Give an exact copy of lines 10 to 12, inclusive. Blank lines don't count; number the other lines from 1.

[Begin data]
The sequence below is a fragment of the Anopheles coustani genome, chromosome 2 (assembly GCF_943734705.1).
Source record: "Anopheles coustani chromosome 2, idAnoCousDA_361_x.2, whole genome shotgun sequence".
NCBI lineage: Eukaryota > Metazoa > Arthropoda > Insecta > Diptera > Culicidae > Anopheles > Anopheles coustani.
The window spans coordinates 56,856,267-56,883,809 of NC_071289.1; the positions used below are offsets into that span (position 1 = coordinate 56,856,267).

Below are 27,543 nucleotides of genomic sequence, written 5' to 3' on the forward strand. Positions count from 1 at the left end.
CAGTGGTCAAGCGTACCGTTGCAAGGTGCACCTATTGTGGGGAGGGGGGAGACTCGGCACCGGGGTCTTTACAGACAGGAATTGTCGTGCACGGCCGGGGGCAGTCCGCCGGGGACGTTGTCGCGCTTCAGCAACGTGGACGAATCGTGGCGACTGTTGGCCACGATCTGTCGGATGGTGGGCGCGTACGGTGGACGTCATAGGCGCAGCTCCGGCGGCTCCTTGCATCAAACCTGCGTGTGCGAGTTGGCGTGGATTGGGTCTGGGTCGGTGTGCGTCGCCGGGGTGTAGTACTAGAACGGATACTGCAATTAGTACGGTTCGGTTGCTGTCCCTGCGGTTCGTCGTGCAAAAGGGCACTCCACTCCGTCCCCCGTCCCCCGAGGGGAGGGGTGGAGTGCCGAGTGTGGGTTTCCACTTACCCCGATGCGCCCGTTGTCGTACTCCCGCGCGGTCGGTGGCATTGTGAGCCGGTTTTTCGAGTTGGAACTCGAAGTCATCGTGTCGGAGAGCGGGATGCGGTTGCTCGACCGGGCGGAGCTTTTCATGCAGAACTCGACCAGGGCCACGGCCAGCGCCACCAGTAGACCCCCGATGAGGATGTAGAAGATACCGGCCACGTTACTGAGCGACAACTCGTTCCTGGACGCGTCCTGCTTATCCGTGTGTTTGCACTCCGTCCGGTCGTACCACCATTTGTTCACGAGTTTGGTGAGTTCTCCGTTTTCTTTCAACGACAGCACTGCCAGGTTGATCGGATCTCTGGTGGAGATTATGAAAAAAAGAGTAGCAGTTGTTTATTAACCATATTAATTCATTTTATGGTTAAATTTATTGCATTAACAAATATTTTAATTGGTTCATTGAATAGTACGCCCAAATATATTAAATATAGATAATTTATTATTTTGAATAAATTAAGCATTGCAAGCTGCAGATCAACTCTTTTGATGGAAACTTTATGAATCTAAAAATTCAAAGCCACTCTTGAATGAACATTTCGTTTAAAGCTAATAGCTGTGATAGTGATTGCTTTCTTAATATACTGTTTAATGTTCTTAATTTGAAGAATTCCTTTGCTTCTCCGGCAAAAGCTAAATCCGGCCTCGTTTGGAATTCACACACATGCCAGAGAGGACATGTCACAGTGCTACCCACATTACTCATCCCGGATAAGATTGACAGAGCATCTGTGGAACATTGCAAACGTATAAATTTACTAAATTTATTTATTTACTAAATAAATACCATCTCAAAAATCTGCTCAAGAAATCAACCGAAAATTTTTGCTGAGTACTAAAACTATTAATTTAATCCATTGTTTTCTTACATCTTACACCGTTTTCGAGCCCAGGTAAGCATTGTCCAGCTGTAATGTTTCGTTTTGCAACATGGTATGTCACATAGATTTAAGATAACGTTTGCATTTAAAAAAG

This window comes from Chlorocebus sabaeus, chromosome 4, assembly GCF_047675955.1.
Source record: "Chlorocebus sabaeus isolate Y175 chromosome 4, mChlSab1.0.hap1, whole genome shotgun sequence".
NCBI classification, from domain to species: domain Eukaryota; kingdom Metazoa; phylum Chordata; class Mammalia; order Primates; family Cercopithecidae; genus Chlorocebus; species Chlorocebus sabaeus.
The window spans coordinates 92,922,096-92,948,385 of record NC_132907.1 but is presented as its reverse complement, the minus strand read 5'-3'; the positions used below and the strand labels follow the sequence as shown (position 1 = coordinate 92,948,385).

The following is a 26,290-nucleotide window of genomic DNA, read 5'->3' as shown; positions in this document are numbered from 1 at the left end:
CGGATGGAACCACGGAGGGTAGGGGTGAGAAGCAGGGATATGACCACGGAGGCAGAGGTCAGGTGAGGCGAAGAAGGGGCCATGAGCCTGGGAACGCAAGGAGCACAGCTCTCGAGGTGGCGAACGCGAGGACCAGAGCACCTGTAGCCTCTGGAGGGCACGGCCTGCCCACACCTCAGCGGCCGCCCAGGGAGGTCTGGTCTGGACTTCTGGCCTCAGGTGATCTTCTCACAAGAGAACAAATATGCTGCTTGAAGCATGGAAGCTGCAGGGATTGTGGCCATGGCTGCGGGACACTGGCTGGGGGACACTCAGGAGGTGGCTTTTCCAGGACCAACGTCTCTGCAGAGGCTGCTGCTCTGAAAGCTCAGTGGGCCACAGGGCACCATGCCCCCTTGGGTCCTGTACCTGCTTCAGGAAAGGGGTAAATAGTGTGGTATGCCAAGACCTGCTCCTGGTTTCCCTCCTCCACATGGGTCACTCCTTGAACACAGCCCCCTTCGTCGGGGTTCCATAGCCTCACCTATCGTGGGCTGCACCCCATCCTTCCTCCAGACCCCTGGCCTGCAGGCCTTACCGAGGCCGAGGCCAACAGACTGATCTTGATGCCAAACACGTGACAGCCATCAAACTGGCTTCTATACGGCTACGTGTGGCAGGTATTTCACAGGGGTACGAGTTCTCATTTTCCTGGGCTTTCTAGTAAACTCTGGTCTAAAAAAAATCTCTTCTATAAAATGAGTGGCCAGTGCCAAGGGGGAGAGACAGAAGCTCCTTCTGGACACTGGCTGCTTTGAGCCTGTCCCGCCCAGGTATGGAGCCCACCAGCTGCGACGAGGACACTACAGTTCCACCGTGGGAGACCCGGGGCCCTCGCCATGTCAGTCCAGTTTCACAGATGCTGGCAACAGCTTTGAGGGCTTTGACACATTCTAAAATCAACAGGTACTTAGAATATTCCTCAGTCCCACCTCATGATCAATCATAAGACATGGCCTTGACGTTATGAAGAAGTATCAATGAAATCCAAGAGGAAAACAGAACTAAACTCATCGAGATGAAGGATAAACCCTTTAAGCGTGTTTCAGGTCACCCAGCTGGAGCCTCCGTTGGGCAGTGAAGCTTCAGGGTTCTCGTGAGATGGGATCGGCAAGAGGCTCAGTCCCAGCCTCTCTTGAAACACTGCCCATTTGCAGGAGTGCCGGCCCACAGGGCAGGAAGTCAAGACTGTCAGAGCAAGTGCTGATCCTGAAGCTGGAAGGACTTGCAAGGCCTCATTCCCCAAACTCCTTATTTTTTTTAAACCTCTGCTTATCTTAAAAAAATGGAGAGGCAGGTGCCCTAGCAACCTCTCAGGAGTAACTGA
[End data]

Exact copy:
The window spans coordinates 92,922,096-92,948,385 of record NC_132907.1 but is presented as its reverse complement, the minus strand read 5'-3'; the positions used below and the strand labels follow the sequence as shown (position 1 = coordinate 92,948,385).

The following is a 26,290-nucleotide window of genomic DNA, read 5'->3' as shown; positions in this document are numbered from 1 at the left end:
CGGATGGAACCACGGAGGGTAGGGGTGAGAAGCAGGGATATGACCACGGAGGCAGAGGTCAGGTGAGGCGAAGAAGGGGCCATGAGCCTGGGAACGCAAGGAGCACAGCTCTCGAGGTGGCGAACGCGAGGACCAGAGCACCTGTAGCCTCTGGAGGGCACGGCCTGCCCACACCTCAGCGGCCGCCCAGGGAGGTCTGGTCTGGACTTCTGGCCTCAGGTGATCTTCTCACAAGAGAACAAATATGCTGCTTGAAGCATGGAAGCTGCAGGGATTGTGGCCATGGCTGCGGGACACTGGCTGGGGGACACTCAGGAGGTGGCTTTTCCAGGACCAACGTCTCTGCAGAGGCTGCTGCTCTGAAAGCTCAGTGGGCCACAGGGCACCATGCCCCCTTGGGTCCTGTACCTGCTTCAGGAAAGGGGTAAATAGTGTGGTATGCCAAGACCTGCTCCTGGTTTCCCTCCTCCACATGGGTCACTCCTTGAACACAGCCCCCTTCGTCGGGGTTCCATAGCCTCACCTATCGTGGGCTGCACCCCATCCTTCCTCCAGACCCCTGGCCTGCAGGCCTTACCGAGGCCGAGGCCAACAGACTGATCTTGATGCCAAACACGTGACAGCCATCAAACTGGCTTCTATACGGCTACGTGTGGCAGGTATTTCACAGGGGTACGAGTTCTCATTTTCCTGGGCTTTCTAGTAAACTCTGGTCTAAAAAAAATCTCTTCTATAAAATGAGTGGCCAGTGCCAAGGGGGAGAGACAGAAGCTCCTTCTGGACACTGGCTGCTTTGAGCCTGTCCCGCCCAGGTATGGAGCCCACCAGCTGCGACGAGGACACTACAGTTCCACCGTGGGAGACCCGGGGCCCTCGCCATGTCAGTCCAGTTTCACAGATGCTGGCAACAGCTTTGAGGGCTTTGACACATTCTAAAATCAACAGGTACTTAGAATATTCCTCAGTCCCACCTCATGATCAATCATAAGACATGGCCTTGACGTTATGAAGAAGTATCAATGAAATCCAAGAGGAAAACAGAACTAAACTCATCGAGATGAAGGATAAACCCTTTAAGCGTGTTTCAGGTCACCCAGCTGGAGCCTCCGTTGGGCAGTGAAGCTTCAGGGTTCTCGTGAGATGGGATCGGCAAGAGGCTCAGTCCCAGCCTCTCTTGAAACACTGCCCATTTGCAGGAGTGCCGGCCCACAGGGCAGGAAGTCAAGACTGTCAGAGCAAGTGCTGATCCTGAAGCTGGAAGGACTTGCAAGGCCTCATTCCCCAAACTCCTTATTTTTTTTAAACCTCTGCTTATCTTAAAAAAATGGAGAGGCAGGTGCCCTAGCAACCTCTCAGGAGTAACTGA